The Maneater

Underage drinking prevalent on college campuses

When charged with an MIP, the student will be referred to the Office of Student Conduct.

Underage college students often run the risk of being arrested and charged with a minor in possession. According to the National Institute on Alcohol Abuse, 80 percent of college students consume alcohol.

Consumption is not absent from MU’s campus. According to the MU Police Department 2013 annual clery report, the MUPD arrested a total of 652 students for liquor and drug law violations.

Coming across intoxicated students is not uncommon, MUPD Maj. Brian Weimer said, and at times he will come across several students per night.

“Other than by consumption, students may be found stumbling or passed out, indicating they are in possession,” Weimer said. “Once (the student) is suspected (of possession), I’ll tell them to stop and conduct the investigation. If found in possession, they will be cited and arrested. Then the court will decide the punishment.”

Every year at her law firm, attorney Jennifer Bukowsky said she sees dozens of MU students cited for MIPs. Often times, she said students could make small adjustments to avoid being arrested.

“Try to make sure you’re not in a situation where you’re more likely to come into contact with law enforcement,” Bukowsky said. “If you do find yourself in that circumstance, just be careful and mindful of what you say to the police officer.”

When a police officer stops a student or questions them about their alcohol consumption, the student is free to leave or ask for an attorney. Bukowsky said an important point students often forget is that under the Fifth Amendment, students have the right to not incriminate themselves. Because of this, they will often freely give up information that they do not have to.

“It’s a common problem,” Bukowsky said. “They’ll say what they drank, how many they drank, they’ll blow into the machine, they’ll do the horizontal gaze and stagnant test. They’ll help the officer build the case to prove their guilt. That’s fairly common and then there's not much we can do about it.”

Weimer said some students are under the misconception that MUPD arrests carry lighter charges than the Columbia Police Department.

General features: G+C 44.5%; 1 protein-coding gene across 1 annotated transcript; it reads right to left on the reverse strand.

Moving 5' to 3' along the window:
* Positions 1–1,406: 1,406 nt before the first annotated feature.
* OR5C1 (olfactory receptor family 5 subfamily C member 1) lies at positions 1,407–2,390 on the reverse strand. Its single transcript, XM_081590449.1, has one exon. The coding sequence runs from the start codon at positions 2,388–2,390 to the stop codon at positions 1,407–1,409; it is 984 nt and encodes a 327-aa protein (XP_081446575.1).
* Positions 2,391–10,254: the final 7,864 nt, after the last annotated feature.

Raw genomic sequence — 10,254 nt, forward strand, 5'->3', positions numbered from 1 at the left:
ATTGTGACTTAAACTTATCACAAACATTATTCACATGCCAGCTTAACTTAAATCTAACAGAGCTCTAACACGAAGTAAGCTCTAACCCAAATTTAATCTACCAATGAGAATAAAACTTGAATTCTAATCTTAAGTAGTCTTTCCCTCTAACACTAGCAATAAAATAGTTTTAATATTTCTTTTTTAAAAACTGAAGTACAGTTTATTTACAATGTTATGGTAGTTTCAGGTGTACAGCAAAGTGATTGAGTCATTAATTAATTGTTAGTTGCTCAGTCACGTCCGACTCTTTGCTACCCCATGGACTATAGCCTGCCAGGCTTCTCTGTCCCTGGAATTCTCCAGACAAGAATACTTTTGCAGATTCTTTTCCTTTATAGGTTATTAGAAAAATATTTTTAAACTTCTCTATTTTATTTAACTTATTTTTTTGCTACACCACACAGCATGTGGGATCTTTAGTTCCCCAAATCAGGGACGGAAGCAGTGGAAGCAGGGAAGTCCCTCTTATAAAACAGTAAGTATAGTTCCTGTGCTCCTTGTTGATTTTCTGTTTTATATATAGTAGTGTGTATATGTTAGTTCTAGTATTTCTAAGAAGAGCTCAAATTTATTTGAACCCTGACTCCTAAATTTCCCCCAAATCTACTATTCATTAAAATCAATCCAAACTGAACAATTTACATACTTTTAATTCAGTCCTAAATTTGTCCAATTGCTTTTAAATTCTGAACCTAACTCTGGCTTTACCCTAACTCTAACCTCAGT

“Both the CPD and the MUPD charge students in the same way,” Weimer said. “MUPD will also refer students to (the Office of Student Conduct). Different substances, like alcohol and marijuana, fall under different ordinances so there are different charges for arrest. Punishments can vary from fines, to community service, to license suspensions.”

Although it is important to be mindful of actions and rights before being arrested, steps can also be taken after being arrested to help fight an MIP charge, Bukowsky said. There are times when police officers will fall into error and violate the student’s constitutional rights simply by talking to them.

“We’ve had a lot of cases like that, where, say, (police officers) went into a garage where they had no right to be; we can suppress that evidence they obtained,” Bukowsky said. “They searched private, protected areas without just cause to do so. Those are situations where we can get cases kicked and evidence suppressed.”

Because of the nuances of the charge and the possibility of reducing the punishment or charge, Bukowsky said, it is important to have a lawyer when arrested for an MIP.

“It’s wise to have someone look over the charge,” Bukowsky said. “A lot of students want to go to medical school, law school and are worried about the consequences (of an MIP) to their record. We can influence the timing and the nature of the charge you ultimately end up having, and perhaps get a different charge or perhaps help expunge your charge. Their is a number of things that can be done to help protect your criminal record in future.”

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